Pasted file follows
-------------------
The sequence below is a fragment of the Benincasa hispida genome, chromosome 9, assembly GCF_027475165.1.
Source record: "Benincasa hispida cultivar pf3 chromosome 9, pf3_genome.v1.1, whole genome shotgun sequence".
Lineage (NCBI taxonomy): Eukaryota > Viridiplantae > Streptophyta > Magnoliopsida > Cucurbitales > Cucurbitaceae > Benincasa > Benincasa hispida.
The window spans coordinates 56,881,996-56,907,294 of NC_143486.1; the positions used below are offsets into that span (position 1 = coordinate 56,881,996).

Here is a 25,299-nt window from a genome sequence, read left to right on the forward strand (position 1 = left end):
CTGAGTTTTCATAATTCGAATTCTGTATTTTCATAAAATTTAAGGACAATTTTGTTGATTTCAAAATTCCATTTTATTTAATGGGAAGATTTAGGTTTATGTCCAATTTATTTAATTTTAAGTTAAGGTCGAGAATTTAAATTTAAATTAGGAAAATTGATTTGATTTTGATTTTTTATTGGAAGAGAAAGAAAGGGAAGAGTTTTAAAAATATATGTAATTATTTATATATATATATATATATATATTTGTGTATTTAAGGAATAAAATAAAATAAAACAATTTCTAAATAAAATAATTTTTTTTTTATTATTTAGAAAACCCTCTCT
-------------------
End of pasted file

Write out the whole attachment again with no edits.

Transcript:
The sequence below is a fragment of the Benincasa hispida genome, chromosome 9, assembly GCF_027475165.1.
Source record: "Benincasa hispida cultivar pf3 chromosome 9, pf3_genome.v1.1, whole genome shotgun sequence".
Lineage (NCBI taxonomy): Eukaryota > Viridiplantae > Streptophyta > Magnoliopsida > Cucurbitales > Cucurbitaceae > Benincasa > Benincasa hispida.
The window spans coordinates 56,881,996-56,907,294 of NC_143486.1; the positions used below are offsets into that span (position 1 = coordinate 56,881,996).

Here is a 25,299-nt window from a genome sequence, read left to right on the forward strand (position 1 = left end):
CTGAGTTTTCATAATTCGAATTCTGTATTTTCATAAAATTTAAGGACAATTTTGTTGATTTCAAAATTCCATTTTATTTAATGGGAAGATTTAGGTTTATGTCCAATTTATTTAATTTTAAGTTAAGGTCGAGAATTTAAATTTAAATTAGGAAAATTGATTTGATTTTGATTTTTTATTGGAAGAGAAAGAAAGGGAAGAGTTTTAAAAATATATGTAATTATTTATATATATATATATATATATATTTGTGTATTTAAGGAATAAAATAAAATAAAACAATTTCTAAATAAAATAATTTTTTTTTTATTATTTAGAAAACCCTCTCT